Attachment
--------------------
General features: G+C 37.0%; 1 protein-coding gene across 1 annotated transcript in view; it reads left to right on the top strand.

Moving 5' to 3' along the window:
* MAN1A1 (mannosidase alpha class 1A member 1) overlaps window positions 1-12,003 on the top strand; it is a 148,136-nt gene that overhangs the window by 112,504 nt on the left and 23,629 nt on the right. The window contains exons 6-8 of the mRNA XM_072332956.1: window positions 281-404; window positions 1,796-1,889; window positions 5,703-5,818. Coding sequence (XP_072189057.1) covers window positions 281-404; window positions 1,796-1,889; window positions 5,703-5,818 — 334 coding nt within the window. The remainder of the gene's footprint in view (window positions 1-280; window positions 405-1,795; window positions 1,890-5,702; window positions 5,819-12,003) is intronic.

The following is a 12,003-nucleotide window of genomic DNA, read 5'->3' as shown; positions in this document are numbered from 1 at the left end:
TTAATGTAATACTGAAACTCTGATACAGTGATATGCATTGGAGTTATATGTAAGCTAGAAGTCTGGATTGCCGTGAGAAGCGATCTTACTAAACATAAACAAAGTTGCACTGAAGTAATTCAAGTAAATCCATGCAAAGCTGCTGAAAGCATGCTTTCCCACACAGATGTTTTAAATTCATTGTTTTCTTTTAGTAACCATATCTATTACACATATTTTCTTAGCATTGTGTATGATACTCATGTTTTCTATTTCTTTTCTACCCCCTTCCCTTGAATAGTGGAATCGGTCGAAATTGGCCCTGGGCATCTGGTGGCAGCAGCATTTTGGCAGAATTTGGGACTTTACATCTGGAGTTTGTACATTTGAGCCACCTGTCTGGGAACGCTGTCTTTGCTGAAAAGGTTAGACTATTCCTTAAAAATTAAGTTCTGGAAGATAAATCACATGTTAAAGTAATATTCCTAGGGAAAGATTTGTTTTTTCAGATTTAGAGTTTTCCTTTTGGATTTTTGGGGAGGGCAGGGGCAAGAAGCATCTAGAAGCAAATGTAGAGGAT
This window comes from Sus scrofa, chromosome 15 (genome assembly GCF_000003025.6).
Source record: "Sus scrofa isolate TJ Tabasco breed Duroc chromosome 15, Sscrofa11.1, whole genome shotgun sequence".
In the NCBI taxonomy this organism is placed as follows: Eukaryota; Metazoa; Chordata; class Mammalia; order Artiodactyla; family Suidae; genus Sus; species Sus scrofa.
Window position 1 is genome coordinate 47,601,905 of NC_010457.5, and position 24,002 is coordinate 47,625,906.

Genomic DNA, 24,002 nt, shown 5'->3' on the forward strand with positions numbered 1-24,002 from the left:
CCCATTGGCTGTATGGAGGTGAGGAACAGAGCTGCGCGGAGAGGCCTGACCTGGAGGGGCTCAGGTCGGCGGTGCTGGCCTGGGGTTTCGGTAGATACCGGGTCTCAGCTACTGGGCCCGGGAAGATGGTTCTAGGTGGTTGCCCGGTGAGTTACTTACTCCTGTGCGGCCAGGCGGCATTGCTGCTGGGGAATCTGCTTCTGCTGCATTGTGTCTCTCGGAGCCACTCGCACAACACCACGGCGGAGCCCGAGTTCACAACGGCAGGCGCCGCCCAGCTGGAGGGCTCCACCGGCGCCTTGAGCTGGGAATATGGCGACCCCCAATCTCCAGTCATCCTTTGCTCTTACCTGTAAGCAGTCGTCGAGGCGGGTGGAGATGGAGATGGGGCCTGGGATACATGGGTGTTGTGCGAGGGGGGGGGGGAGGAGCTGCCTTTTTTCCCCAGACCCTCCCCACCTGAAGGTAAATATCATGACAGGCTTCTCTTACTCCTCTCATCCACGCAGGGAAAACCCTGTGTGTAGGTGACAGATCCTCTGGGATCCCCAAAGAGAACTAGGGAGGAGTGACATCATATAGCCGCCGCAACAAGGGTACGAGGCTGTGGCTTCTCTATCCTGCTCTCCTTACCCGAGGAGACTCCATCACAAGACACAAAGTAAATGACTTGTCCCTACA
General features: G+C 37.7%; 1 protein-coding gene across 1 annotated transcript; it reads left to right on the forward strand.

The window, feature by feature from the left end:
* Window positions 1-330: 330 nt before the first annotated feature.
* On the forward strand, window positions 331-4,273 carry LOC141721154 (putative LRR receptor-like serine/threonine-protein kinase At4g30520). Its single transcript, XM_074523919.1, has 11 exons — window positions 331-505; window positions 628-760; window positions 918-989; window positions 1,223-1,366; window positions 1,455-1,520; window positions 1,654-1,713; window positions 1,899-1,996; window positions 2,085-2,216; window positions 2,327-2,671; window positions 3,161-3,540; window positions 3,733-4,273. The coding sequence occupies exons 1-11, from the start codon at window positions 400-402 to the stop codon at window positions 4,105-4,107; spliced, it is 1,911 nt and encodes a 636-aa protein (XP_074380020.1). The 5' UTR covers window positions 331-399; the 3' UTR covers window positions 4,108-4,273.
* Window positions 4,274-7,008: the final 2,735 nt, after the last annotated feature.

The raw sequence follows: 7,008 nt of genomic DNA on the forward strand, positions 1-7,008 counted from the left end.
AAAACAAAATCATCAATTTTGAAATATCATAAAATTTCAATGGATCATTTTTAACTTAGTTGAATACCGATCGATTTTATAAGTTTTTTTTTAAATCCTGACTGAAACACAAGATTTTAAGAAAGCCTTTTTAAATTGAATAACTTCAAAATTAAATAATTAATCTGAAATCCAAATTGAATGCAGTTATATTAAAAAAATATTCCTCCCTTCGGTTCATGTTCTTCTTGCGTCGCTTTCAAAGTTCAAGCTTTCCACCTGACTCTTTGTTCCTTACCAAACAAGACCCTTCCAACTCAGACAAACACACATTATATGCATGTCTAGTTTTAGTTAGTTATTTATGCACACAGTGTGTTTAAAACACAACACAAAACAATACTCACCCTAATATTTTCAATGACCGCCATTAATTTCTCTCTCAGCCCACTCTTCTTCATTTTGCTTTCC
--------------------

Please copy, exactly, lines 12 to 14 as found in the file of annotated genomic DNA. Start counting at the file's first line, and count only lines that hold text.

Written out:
General features: G+C 37.7%; 1 protein-coding gene across 1 annotated transcript; it reads left to right on the forward strand.

The window, feature by feature from the left end:
* Window positions 1-330: 330 nt before the first annotated feature.